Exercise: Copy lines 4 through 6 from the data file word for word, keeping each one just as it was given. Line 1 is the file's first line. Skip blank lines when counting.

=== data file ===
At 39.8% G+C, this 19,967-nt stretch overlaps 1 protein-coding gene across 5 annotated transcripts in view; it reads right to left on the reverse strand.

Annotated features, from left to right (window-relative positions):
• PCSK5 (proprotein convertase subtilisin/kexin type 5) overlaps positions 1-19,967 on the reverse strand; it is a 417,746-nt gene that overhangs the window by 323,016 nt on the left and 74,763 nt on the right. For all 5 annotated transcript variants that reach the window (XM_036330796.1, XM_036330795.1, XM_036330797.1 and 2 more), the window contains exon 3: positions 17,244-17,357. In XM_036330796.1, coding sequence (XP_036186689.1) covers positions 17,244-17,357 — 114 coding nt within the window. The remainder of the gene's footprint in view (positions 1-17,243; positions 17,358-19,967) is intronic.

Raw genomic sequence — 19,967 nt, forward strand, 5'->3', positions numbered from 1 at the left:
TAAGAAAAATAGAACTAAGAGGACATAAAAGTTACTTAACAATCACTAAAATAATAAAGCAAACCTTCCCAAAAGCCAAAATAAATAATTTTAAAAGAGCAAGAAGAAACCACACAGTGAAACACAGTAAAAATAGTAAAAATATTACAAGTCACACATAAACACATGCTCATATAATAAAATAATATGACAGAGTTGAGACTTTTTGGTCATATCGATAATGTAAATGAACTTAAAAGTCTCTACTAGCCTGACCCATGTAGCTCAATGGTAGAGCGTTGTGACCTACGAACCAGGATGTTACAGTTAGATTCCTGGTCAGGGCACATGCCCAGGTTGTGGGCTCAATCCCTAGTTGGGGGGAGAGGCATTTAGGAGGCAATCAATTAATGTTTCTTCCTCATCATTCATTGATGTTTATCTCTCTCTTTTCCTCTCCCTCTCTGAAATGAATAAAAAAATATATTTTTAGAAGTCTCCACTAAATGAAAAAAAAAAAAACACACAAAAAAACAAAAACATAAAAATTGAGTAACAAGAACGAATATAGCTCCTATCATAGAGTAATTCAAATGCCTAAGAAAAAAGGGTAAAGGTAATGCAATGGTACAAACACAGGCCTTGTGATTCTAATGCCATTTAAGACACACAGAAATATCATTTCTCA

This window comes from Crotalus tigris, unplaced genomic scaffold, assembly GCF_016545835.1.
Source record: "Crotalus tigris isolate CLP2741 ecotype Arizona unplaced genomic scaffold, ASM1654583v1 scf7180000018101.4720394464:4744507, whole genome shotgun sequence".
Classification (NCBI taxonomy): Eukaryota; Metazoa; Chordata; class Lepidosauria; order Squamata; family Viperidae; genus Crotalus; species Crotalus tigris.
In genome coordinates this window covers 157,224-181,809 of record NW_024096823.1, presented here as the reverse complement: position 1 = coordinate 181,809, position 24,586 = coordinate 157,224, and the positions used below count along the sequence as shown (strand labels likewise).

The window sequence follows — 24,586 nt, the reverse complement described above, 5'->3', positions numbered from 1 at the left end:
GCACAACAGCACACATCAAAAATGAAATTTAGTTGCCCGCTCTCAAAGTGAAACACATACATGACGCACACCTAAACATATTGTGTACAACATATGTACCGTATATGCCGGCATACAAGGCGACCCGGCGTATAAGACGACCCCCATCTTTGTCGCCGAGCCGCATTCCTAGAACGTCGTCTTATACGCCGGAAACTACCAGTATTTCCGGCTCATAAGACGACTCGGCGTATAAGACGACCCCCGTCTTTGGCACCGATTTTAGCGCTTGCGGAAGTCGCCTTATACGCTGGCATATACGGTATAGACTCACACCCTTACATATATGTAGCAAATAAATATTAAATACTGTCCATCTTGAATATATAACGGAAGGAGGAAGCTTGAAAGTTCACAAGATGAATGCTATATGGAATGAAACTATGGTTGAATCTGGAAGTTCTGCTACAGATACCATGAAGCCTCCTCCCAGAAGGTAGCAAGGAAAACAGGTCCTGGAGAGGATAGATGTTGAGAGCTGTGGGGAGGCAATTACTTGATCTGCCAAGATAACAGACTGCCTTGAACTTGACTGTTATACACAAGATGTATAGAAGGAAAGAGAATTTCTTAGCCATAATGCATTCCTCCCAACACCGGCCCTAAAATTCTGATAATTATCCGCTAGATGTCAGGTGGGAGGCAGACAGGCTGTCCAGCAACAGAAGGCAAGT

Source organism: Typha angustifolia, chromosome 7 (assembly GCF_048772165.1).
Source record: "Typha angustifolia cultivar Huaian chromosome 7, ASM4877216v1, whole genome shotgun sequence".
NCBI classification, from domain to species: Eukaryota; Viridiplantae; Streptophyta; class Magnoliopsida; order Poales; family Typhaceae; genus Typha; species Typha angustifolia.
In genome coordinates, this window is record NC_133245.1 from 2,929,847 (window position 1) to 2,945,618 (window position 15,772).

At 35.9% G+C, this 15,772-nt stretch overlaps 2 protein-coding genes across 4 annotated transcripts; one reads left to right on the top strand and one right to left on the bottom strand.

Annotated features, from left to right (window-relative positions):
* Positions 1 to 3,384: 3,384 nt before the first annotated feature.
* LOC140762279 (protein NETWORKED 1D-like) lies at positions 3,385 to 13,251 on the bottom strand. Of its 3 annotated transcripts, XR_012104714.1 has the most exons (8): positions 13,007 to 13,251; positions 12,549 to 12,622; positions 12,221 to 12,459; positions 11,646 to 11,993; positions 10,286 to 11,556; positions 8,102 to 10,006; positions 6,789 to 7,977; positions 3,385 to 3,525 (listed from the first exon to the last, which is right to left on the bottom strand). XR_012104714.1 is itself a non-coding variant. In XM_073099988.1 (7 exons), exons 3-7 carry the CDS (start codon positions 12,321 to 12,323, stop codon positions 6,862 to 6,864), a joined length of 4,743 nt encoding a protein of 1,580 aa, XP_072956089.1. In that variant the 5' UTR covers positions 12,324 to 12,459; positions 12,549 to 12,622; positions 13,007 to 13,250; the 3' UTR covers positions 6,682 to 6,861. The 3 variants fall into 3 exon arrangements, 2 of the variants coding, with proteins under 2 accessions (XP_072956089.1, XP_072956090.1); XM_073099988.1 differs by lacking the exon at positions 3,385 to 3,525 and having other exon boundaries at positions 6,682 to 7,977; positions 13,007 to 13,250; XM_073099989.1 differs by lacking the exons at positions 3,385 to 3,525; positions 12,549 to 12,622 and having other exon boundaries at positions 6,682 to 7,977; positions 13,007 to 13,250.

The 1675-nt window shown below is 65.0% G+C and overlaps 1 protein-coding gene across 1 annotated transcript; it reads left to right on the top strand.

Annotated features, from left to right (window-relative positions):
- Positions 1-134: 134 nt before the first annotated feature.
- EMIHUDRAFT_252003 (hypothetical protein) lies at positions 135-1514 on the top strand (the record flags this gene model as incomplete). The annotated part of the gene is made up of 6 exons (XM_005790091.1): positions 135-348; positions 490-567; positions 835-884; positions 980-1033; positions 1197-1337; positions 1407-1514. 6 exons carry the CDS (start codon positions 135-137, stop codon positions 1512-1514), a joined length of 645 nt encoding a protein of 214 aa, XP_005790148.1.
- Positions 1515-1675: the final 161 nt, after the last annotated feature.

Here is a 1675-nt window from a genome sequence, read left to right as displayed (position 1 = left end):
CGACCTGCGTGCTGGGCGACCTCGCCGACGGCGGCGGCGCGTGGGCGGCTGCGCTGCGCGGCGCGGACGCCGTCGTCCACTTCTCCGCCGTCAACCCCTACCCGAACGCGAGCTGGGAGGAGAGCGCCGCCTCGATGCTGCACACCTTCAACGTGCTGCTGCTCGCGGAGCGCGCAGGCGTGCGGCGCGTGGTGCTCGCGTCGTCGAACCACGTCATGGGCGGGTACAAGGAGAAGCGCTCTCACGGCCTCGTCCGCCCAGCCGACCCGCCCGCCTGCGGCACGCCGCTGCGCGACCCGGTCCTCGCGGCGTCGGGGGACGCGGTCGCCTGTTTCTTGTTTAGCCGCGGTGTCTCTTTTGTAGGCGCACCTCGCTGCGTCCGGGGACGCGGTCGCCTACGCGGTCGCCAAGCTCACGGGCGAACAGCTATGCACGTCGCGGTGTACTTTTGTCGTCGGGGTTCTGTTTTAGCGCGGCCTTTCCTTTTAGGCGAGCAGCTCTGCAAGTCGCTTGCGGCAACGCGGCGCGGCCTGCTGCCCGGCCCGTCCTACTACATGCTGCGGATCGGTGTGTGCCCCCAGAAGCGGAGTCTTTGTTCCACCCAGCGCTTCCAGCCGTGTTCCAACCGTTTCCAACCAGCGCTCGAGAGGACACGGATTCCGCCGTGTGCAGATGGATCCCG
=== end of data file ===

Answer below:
Raw genomic sequence — 19,967 nt, forward strand, 5'->3', positions numbered from 1 at the left:
TAAGAAAAATAGAACTAAGAGGACATAAAAGTTACTTAACAATCACTAAAATAATAAAGCAAACCTTCCCAAAAGCCAAAATAAATAATTTTAAAAGAGCAAGAAGAAACCACACAGTGAAACACAGTAAAAATAGTAAAAATATTACAAGTCACACATAAACACATGCTCATATAATAAAATAATATGACAGAGTTGAGACTTTTTGGTCATATCGATAATGTAAATGAACTTAAAAGTCTCTACTAGCCTGACCCATGTAGCTCAATGGTAGAGCGTTGTGACCTACGAACCAGGATGTTACAGTTAGATTCCTGGTCAGGGCACATGCCCAGGTTGTGGGCTCAATCCCTAGTTGGGGGGAGAGGCATTTAGGAGGCAATCAATTAATGTTTCTTCCTCATCATTCATTGATGTTTATCTCTCTCTTTTCCTCTCCCTCTCTGAAATGAATAAAAAAATATATTTTTAGAAGTCTCCACTAAATGAAAAAAAAAAAAACACACAAAAAAACAAAAACATAAAAATTGAGTAACAAGAACGAATATAGCTCCTATCATAGAGTAATTCAAATGCCTAAGAAAAAAGGGTAAAGGTAATGCAATGGTACAAACACAGGCCTTGTGATTCTAATGCCATTTAAGACACACAGAAATATCATTTCTCA

This window comes from Crotalus tigris, unplaced genomic scaffold, assembly GCF_016545835.1.